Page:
Is Your Lawn Drowning?

Spring showers are responsible for the vibrant explosion of plant life that makes this time of the year unique. At times, these showers can give us more rain than we asked for – and more than our lawns know what to do with. This is especially the case here in Massachusetts, where our wetland geography and high water table make excess water very common. While all plants need water, too much water can rot root systems and eventually kill off valuable pieces of your landscaping.

Standing water is an ideal breeding ground for troublesome mosquitoes. When water pools close to your house’s foundation, there can be seepage into your home. Improper drainage is not just unsightly; it can be very damaging to your property.

There are a variety of ways to maximize your yard’s drainage. Buried drainage pipes and/or gravel-filled trenches are the best ways to remove large amounts of water. These options, however, are also the most expensive and disruptive.

Another way to address drainage issues is with your landscaping itself. Certain plants thrive in wet areas, and building a water garden is a great way to incorporate plants such as Irises, Joe-Pye Weed and Black-Eyed Susan into your landscape. Willows and Plane Trees love water and can absorb huge amounts out of the ground. Replacing swampy areas with rocks, gravel, and water-loving plants can turn a trouble spot into an attractive and unique area of your yard. A small pond can be a gathering pool for runoff that holds water for a time as the soil slowly absorbs it. These ponds can house Cattails, Lily Pads, and even fish as they act as a natural bio-filter.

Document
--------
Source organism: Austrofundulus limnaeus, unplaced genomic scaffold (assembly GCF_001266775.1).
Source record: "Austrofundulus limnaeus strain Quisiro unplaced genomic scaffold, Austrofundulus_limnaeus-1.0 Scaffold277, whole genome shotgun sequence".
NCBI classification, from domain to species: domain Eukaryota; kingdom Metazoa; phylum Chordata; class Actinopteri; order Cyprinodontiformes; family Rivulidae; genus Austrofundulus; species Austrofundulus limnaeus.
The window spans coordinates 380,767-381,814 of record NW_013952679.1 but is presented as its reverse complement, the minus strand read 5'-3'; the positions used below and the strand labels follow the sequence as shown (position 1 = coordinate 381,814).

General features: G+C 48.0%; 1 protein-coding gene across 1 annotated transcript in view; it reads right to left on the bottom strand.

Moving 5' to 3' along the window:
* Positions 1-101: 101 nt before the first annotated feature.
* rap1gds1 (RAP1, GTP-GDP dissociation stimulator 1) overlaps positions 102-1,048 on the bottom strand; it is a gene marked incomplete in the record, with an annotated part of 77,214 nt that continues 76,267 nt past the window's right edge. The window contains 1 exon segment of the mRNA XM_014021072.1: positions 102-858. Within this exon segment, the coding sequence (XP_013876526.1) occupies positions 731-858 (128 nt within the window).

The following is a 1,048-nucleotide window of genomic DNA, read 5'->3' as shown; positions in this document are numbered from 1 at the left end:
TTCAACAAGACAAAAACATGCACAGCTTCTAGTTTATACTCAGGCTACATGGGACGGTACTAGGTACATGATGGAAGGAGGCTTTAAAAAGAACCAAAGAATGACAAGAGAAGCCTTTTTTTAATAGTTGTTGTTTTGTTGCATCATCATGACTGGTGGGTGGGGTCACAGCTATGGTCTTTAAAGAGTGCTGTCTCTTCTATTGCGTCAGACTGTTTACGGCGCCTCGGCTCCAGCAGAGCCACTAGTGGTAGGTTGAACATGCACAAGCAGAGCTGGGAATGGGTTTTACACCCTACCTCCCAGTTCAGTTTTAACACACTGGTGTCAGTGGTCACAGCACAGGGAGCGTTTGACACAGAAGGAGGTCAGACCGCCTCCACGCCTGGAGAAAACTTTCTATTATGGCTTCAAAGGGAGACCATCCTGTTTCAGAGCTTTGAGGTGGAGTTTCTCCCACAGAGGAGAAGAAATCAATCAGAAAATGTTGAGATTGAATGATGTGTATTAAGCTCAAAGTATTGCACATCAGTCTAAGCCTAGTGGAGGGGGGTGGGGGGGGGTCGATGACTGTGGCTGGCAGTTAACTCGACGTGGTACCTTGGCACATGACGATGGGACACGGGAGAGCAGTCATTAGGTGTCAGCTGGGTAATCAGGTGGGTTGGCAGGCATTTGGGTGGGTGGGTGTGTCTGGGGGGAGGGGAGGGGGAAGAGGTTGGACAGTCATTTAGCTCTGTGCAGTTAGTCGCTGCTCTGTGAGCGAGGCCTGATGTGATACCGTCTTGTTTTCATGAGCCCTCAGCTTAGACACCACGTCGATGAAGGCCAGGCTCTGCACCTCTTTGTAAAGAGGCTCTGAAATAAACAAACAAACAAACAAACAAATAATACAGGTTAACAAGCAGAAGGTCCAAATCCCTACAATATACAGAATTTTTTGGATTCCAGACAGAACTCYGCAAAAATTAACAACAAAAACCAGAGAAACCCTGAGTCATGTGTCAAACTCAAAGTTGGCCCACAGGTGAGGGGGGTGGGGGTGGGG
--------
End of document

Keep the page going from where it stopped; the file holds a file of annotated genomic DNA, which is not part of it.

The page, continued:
Adequate drainage is not a very exciting aspect of landscaping, but it only takes a few downpours to realize its necessity. Fortunately, there are multiple ways that you can make sure your lawn handles water as much as possible. If you have questions, concerns, or ideas about the best course of action, give Garrick-Santo a call today, and we will set up a thorough drainage consultation.

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